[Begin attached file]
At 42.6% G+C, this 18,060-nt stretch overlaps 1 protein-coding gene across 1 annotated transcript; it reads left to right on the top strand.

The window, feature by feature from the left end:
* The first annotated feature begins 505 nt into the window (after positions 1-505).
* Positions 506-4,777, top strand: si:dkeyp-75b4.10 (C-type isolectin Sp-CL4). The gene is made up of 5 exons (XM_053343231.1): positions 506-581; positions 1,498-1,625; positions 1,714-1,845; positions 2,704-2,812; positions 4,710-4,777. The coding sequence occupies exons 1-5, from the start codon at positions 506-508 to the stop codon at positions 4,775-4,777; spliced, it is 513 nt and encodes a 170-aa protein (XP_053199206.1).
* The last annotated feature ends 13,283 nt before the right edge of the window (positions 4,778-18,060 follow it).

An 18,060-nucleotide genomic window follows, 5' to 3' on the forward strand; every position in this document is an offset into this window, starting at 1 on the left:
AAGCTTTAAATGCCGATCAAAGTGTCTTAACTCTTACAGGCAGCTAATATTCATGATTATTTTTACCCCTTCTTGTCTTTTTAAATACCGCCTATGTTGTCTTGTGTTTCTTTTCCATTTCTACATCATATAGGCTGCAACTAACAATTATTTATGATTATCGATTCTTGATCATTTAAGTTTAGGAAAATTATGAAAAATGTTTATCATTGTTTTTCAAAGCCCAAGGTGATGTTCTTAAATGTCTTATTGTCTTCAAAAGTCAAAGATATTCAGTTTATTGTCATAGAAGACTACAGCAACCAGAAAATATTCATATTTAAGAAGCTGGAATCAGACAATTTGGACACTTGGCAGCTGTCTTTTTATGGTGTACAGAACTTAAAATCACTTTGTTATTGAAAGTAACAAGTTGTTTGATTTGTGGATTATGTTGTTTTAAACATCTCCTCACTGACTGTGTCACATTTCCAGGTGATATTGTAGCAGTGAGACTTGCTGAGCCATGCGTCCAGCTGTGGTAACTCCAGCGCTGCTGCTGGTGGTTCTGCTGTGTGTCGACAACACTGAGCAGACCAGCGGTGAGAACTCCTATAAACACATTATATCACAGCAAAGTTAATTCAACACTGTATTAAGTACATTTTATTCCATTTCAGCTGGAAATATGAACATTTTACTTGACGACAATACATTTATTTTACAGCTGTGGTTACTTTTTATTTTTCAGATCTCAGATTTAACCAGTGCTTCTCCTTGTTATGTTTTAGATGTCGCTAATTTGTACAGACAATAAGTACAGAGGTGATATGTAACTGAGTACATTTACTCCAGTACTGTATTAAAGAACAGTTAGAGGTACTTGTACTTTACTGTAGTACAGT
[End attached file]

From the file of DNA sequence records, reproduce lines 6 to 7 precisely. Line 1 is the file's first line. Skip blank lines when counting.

An 18,060-nucleotide genomic window follows, 5' to 3' on the forward strand; every position in this document is an offset into this window, starting at 1 on the left:
AAGCTTTAAATGCCGATCAAAGTGTCTTAACTCTTACAGGCAGCTAATATTCATGATTATTTTTACCCCTTCTTGTCTTTTTAAATACCGCCTATGTTGTCTTGTGTTTCTTTTCCATTTCTACATCATATAGGCTGCAACTAACAATTATTTATGATTATCGATTCTTGATCATTTAAGTTTAGGAAAATTATGAAAAATGTTTATCATTGTTTTTCAAAGCCCAAGGTGATGTTCTTAAATGTCTTATTGTCTTCAAAAGTCAAAGATATTCAGTTTATTGTCATAGAAGACTACAGCAACCAGAAAATATTCATATTTAAGAAGCTGGAATCAGACAATTTGGACACTTGGCAGCTGTCTTTTTATGGTGTACAGAACTTAAAATCACTTTGTTATTGAAAGTAACAAGTTGTTTGATTTGTGGATTATGTTGTTTTAAACATCTCCTCACTGACTGTGTCACATTTCCAGGTGATATTGTAGCAGTGAGACTTGCTGAGCCATGCGTCCAGCTGTGGTAACTCCAGCGCTGCTGCTGGTGGTTCTGCTGTGTGTCGACAACACTGAGCAGACCAGCGGTGAGAACTCCTATAAACACATTATATCACAGCAAAGTTAATTCAACACTGTATTAAGTACATTTTATTCCATTTCAGCTGGAAATATGAACATTTTACTTGACGACAATACATTTATTTTACAGCTGTGGTTACTTTTTATTTTTCAGATCTCAGATTTAACCAGTGCTTCTCCTTGTTATGTTTTAGATGTCGCTAATTTGTACAGACAATAAGTACAGAGGTGATATGTAACTGAGTACATTTACTCCAGTACTGTATTAAAGAACAGTTAGAGGTACTTGTACTTTACTGTAGTACAGT